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One of America’s fine doctors wrote a commentary last week entitled “PBS’s latest infomercial”, and posted it on Salon.com.  Mark Hyman, MD, did a show for PBS called “The UltraMind Solution”, and Robert Burton, MD, cited the scientific method as his reason for disapproval.  So, after seeing Dr. Burton’s commentary, Dr. Hyman decided to fire back with rebuttal.  Did anyone see that show?  How about the Salon conversation?

There was another show I watched on PBS called “Change Your Brain, Change Your Life”, with Dr. Daniel Amen, and it was sort of similar to “UltraMind” (well, they were similar to me, after having watched each PBS special exactly once).  Dr. Burton had something to say about that, too.  Both shows proposed that there are things we can change about the way we eat and live that can significantly affect our biochemistry.

Dr. Burton had a point, and so did some of the other viewers who wrote in and complained to PBS.  There are so many theories about good mental health floating around that I can see why he thinks the scientific method is getting pushed aside for whatever sounds good at the moment.  I don’t blame the doctors for feeling a little undermined.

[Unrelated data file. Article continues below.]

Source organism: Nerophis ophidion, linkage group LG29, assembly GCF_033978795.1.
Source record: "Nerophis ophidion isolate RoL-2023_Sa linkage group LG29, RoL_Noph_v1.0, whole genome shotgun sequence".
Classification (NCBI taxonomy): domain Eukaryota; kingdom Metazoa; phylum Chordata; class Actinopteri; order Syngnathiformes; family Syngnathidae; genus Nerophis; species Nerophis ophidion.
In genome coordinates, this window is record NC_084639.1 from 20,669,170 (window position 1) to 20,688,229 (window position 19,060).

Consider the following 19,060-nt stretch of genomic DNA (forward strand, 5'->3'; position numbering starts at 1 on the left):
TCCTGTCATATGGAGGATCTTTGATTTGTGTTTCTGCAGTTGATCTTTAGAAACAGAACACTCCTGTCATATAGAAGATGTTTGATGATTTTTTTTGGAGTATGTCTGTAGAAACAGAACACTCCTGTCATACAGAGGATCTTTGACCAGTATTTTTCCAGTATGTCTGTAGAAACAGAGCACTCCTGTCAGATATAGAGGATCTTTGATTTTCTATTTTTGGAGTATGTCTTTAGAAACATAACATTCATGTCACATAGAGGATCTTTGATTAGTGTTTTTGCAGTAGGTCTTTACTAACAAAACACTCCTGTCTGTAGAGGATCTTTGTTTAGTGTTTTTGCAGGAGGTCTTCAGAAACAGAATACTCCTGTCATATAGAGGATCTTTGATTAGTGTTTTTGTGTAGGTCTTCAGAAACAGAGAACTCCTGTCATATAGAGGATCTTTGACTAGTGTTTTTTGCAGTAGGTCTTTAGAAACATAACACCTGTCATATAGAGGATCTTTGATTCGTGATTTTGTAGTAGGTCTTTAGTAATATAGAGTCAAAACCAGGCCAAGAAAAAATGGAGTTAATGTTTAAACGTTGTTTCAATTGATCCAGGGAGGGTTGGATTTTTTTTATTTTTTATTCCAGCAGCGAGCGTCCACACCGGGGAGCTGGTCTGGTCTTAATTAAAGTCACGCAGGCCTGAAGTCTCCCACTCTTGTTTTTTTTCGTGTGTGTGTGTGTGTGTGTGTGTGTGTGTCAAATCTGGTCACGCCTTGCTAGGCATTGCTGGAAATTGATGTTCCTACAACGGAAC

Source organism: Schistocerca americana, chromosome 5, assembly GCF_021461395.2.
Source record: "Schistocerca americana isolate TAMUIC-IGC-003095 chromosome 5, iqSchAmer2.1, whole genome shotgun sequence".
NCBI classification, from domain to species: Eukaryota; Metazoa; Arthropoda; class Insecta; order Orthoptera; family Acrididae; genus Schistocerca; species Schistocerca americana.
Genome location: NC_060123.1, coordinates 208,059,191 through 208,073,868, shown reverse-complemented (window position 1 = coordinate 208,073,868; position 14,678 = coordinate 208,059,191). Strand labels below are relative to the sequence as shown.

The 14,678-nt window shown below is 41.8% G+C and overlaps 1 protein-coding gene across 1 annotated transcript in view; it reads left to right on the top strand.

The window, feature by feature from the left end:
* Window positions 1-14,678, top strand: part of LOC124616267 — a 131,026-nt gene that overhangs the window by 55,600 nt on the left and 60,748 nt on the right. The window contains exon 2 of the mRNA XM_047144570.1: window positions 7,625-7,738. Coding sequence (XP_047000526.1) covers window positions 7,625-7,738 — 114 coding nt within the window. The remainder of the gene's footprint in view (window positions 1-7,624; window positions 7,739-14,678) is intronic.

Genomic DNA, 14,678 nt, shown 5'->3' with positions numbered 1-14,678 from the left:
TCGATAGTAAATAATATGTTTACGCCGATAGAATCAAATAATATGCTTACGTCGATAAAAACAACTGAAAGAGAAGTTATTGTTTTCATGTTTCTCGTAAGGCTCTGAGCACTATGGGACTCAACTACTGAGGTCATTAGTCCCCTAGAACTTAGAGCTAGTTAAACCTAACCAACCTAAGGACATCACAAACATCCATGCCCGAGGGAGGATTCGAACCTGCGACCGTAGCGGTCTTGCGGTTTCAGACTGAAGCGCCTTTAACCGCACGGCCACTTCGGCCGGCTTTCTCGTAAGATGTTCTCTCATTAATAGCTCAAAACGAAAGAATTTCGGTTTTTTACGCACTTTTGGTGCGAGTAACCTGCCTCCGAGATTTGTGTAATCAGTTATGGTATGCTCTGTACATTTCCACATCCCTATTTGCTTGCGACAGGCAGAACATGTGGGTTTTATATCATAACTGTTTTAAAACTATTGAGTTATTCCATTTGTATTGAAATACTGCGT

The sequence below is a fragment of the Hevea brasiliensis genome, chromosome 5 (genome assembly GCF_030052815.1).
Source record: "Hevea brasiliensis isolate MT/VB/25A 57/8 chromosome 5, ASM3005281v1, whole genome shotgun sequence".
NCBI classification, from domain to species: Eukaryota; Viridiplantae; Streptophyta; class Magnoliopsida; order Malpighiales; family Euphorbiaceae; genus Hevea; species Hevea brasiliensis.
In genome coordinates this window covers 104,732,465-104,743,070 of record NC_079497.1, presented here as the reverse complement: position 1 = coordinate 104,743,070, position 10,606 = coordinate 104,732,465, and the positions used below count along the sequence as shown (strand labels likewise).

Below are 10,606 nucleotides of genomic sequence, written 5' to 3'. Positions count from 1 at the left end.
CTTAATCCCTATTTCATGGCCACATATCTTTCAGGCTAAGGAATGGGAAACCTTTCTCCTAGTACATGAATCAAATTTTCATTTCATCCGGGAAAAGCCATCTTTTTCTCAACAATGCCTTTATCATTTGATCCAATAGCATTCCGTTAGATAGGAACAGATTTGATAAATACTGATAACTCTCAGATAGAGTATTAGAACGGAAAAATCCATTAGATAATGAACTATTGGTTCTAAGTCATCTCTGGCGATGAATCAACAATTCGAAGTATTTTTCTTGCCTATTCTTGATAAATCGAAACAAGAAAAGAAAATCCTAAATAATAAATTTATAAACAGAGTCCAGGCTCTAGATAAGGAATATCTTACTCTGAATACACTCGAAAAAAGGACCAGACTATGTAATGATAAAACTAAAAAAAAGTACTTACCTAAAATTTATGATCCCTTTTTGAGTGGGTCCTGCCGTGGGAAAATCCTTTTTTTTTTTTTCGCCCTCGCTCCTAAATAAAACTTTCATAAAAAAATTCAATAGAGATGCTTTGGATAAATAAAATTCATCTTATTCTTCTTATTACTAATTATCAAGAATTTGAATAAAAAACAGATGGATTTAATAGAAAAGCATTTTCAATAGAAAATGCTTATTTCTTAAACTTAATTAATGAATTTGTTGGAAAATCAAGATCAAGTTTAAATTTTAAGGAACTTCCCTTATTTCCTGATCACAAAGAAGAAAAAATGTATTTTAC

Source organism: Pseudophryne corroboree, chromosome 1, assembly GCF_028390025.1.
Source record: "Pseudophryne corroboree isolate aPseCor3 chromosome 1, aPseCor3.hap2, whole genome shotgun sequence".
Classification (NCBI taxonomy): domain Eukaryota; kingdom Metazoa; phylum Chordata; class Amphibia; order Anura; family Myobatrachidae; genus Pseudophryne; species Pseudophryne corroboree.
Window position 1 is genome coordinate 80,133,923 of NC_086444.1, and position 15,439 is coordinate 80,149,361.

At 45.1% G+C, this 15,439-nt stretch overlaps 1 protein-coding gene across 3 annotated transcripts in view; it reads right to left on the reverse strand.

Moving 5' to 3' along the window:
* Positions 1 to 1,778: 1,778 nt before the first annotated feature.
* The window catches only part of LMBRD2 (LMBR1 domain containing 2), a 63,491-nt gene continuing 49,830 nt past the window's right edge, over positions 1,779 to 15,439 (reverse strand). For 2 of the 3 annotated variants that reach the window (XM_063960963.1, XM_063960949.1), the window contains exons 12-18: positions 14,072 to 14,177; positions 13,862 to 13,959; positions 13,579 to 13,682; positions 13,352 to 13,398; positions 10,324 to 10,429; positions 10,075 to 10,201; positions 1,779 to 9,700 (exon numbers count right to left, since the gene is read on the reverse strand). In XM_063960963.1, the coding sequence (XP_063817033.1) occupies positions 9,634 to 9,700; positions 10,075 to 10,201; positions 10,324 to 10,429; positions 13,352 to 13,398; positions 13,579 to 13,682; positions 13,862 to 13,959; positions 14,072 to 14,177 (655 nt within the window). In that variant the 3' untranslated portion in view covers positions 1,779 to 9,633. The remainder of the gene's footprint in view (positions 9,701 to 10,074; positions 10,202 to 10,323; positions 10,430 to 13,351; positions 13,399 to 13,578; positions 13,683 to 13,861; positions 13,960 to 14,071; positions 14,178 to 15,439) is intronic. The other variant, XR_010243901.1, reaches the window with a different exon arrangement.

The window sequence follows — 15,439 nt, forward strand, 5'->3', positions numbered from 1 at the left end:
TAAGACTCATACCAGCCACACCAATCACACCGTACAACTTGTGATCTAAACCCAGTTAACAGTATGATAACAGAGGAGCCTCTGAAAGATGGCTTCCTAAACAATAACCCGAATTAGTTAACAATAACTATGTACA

If I could write to Dr. Burton, though, I would have to ask him to lighten up (for lack of a more scientific term).  He and the others have done a good thing by reminding people about the need for peer-reviewed controlled research studies.  The scientific method produces the most universally reliable information.  It does not produce the only good information.

Dr. Burton, I can’t believe that if it hasn’t been researched and proven true, then it must not be true and shouldn’t be seriously discussed.  There are so many potentially valid hypotheses that research has not had the time, the inclination, or the money to “prove” or “disprove” them.  Research couldn’t get to me in time to tell me that twelve years of lithium carbonate was going to take out my thyroid gland.  I never needed the scientific method to tell me that sugar was capable of acting like a drug in my system.  My guess is that there isn’t a controlled study in the world that can verify my hunch that the nature of what we currently think of as mental illness is about as individualized as our body chemistry, and that associating one specific category of mental or emotional disorder with one specific course of treatment is a little like categorizing snowflakes.

Like I said, Dr. Burton, it’s just a hunch.  I don’t have any scientific methods in my head.  I just live this every day.

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